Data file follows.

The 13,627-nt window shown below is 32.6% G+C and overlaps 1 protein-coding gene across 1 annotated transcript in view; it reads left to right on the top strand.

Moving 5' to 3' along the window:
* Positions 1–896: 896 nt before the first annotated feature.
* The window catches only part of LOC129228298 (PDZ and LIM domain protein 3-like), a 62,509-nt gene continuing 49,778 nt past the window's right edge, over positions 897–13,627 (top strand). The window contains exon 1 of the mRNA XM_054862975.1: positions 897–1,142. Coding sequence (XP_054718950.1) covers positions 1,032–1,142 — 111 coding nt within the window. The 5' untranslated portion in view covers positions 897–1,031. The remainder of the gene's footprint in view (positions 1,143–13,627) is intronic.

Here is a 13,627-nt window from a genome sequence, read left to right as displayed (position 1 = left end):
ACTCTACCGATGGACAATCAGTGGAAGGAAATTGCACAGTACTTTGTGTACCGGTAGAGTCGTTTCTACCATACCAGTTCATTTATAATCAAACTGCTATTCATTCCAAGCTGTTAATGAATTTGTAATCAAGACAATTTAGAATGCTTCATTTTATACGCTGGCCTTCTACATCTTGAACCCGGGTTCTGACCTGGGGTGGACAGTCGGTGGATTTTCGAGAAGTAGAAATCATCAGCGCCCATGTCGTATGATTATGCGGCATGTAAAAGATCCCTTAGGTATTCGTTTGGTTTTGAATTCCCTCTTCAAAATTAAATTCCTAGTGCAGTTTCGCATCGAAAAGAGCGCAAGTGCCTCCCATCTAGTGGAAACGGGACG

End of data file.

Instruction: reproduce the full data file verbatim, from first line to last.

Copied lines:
The 13,627-nt window shown below is 32.6% G+C and overlaps 1 protein-coding gene across 1 annotated transcript in view; it reads left to right on the top strand.

Moving 5' to 3' along the window:
* Positions 1–896: 896 nt before the first annotated feature.
* The window catches only part of LOC129228298 (PDZ and LIM domain protein 3-like), a 62,509-nt gene continuing 49,778 nt past the window's right edge, over positions 897–13,627 (top strand). The window contains exon 1 of the mRNA XM_054862975.1: positions 897–1,142. Coding sequence (XP_054718950.1) covers positions 1,032–1,142 — 111 coding nt within the window. The 5' untranslated portion in view covers positions 897–1,031. The remainder of the gene's footprint in view (positions 1,143–13,627) is intronic.

Here is a 13,627-nt window from a genome sequence, read left to right as displayed (position 1 = left end):
ACTCTACCGATGGACAATCAGTGGAAGGAAATTGCACAGTACTTTGTGTACCGGTAGAGTCGTTTCTACCATACCAGTTCATTTATAATCAAACTGCTATTCATTCCAAGCTGTTAATGAATTTGTAATCAAGACAATTTAGAATGCTTCATTTTATACGCTGGCCTTCTACATCTTGAACCCGGGTTCTGACCTGGGGTGGACAGTCGGTGGATTTTCGAGAAGTAGAAATCATCAGCGCCCATGTCGTATGATTATGCGGCATGTAAAAGATCCCTTAGGTATTCGTTTGGTTTTGAATTCCCTCTTCAAAATTAAATTCCTAGTGCAGTTTCGCATCGAAAAGAGCGCAAGTGCCTCCCATCTAGTGGAAACGGGACG